Five Below (FIVE) has been discussed as a potential breakout candidate. Friday the breakout occurred, but price stalled at the pivot on volume 13% less than average. It is possible the stock comes out again over the next few days, and this possibility merits mention here. Earnings are expected late this month, so that uncertainty may be overhanging the stock.
(It is to be noted that the “normal” pattern of a market is for price to not make it past resistance or support on its first attempt, to sometimes make it on the second try, and to often make it on the third attempt. So FIVE’s behavior is not unusual.)
The timing of Amazon.com’s (AMZN) volume-backed gap-up of a week ago has the stock as a front-runner for leadership honors should the averages continue higher. There were a number of major accumulation days in September and October that add to the legitimacy of the stock’s leadership potential. We like the estimates and the estimate acceleration.
Given the overall tentativeness of the growth sector – which could certainly change in short order – we would not be entering the stock here, but would prefer to take it on a break to a new high, using the low of the gap day as the stop. One thing that is attractive is that AMZN has not had the move that other liquid glamours have had.
Acadia Healthcare (ACHC) is one we are watching for sentiment purposes, seeing as how it was a recent breakout. It is thin, at $9.6MM in average daily dollar volume, so it will not give us the same read as a larger, more institutional-quality name.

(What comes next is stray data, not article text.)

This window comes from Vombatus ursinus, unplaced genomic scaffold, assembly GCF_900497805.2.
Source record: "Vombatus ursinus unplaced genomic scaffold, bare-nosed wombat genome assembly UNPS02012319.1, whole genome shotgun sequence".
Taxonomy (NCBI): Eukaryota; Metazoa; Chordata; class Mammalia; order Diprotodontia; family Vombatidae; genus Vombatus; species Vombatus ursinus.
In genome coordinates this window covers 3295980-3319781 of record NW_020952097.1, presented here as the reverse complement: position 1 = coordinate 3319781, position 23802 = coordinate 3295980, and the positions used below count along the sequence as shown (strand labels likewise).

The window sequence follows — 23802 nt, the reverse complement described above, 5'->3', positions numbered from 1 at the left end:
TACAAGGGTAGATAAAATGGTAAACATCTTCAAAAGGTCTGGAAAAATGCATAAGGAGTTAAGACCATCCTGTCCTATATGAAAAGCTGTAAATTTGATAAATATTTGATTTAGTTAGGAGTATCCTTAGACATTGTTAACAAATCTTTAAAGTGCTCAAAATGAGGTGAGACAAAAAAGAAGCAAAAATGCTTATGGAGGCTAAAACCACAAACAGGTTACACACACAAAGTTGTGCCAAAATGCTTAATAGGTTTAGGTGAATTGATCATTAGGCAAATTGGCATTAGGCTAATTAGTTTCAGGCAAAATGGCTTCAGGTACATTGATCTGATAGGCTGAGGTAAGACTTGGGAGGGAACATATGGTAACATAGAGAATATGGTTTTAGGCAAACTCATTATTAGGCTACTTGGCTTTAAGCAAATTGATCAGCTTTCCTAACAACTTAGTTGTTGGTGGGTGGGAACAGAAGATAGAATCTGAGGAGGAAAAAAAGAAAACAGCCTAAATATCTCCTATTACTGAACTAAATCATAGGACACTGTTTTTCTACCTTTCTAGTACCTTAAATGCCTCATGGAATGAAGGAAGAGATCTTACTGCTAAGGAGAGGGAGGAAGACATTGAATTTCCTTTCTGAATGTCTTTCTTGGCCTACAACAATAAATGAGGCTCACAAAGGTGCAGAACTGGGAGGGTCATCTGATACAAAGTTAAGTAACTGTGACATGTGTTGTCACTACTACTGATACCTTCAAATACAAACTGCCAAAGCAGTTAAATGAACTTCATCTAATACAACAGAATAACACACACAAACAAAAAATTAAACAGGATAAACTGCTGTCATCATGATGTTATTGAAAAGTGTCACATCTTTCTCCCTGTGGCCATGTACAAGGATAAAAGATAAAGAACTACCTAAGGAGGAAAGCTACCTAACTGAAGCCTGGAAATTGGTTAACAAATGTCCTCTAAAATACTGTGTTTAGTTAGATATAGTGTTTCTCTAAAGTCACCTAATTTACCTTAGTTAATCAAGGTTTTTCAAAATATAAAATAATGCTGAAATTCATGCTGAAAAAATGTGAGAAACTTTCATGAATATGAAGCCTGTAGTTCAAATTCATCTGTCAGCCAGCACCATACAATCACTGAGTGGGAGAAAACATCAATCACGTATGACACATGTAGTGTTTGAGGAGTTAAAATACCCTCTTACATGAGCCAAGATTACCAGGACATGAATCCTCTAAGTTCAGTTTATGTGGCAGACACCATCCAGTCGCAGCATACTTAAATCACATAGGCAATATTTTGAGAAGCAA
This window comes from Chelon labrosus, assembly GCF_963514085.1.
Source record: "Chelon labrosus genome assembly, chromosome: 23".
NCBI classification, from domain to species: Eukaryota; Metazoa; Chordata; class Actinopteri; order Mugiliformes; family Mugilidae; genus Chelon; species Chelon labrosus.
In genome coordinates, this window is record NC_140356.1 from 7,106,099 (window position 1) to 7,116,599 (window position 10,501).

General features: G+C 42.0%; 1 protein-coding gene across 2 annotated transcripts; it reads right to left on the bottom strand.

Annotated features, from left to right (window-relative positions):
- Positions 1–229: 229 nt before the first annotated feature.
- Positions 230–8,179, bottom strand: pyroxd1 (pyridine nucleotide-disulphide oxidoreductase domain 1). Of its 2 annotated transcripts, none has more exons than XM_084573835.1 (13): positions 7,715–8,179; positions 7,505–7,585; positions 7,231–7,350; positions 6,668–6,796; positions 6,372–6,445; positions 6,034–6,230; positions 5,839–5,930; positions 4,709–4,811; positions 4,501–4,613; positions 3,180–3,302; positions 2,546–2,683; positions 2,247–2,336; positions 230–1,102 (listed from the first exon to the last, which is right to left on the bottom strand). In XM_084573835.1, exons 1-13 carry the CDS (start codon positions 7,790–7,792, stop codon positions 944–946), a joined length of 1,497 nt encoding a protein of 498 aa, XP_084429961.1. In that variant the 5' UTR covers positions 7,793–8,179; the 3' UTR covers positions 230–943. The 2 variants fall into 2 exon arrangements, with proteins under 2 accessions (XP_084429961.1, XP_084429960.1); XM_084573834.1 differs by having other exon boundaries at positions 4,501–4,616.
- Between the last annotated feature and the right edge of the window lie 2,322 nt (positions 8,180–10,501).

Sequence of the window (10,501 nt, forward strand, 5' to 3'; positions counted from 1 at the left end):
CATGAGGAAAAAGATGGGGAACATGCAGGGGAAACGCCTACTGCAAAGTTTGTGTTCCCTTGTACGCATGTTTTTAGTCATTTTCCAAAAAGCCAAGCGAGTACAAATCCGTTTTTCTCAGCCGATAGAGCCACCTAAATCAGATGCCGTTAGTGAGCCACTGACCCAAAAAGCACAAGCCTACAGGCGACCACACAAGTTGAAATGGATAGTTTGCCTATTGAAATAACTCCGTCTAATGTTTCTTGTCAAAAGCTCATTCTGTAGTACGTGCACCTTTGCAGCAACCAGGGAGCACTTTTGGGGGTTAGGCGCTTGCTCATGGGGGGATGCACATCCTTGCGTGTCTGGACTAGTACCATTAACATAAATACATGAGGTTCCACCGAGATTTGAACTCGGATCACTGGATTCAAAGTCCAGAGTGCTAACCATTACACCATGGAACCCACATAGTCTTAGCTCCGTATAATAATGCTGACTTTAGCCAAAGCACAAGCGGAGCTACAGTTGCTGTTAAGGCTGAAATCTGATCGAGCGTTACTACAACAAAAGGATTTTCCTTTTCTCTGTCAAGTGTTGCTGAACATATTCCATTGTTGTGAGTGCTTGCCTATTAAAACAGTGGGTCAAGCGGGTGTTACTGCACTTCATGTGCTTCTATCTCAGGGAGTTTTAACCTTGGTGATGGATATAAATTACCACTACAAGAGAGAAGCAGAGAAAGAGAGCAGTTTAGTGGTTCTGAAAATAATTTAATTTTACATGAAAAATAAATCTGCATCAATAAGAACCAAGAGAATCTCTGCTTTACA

Priceline.com (PCLN) should be watched for sentiment reasons. It and AMZN come closest to being of the Four Horsemen’s ilk. There has been some distribution, but price holds with 5% of its high.
Harman International (HAR) is another we would be watching for sentiment reasons following its Thursday breakout. It is liquid, and so provides a better eye into institutional intent than some of the junior glamours.
Lumber Liquidators (LL) cleared a five-week pattern on heavy volume two weeks ago, but follow-through has been lax. Another to watch.
Evercore Partners (EVR) is a recent breakout that has lesser import to us, but is still on our sentiment list. The breakout went nowhere, similar to most recently.
Fleetcor Technologies (FLT) is another recent breakout that closed poorly on its breakout day despite heavy volume. This is of more importance due to its liquidity ($89MM in average daily dollar volume) and reputation as a big leader in ‘12/’13.
Qihoo 360 Technology (QIHU) is a very liquid leader and has special significance to us compared with most on this list. It certainly deserves to do nothing but digest the major gains from earlier this year, so more sideways action could be expected. But a breakdown on volume would represent something entirely different.
Of the above issues, only two fit the bill as pattern setups for a speculator to consider. The rest do not set up, but are listed here as they constitute some of the best vehicles with which to determine the market’s speculative sentiment. We watch these along with the Four Horsemen, Yelp (YELP), YY (YY), the biotechs, and the small-capitalization sector.
In summation, the averages stand tall. The leaders decay as large investors rotate out of high-expectation issues that have run up, and into low-expectation defensive and industrial names with reasonable valuations. Watching the averages is always important, but the speculative sentiment will be determined by the individual leaders, notably those above. We would not use this as a time to get aggressive and enter on pullbacks. We would stay in a generous cash position pending a shift in the speculative sentiment which would be evident by better follow-through in the names above.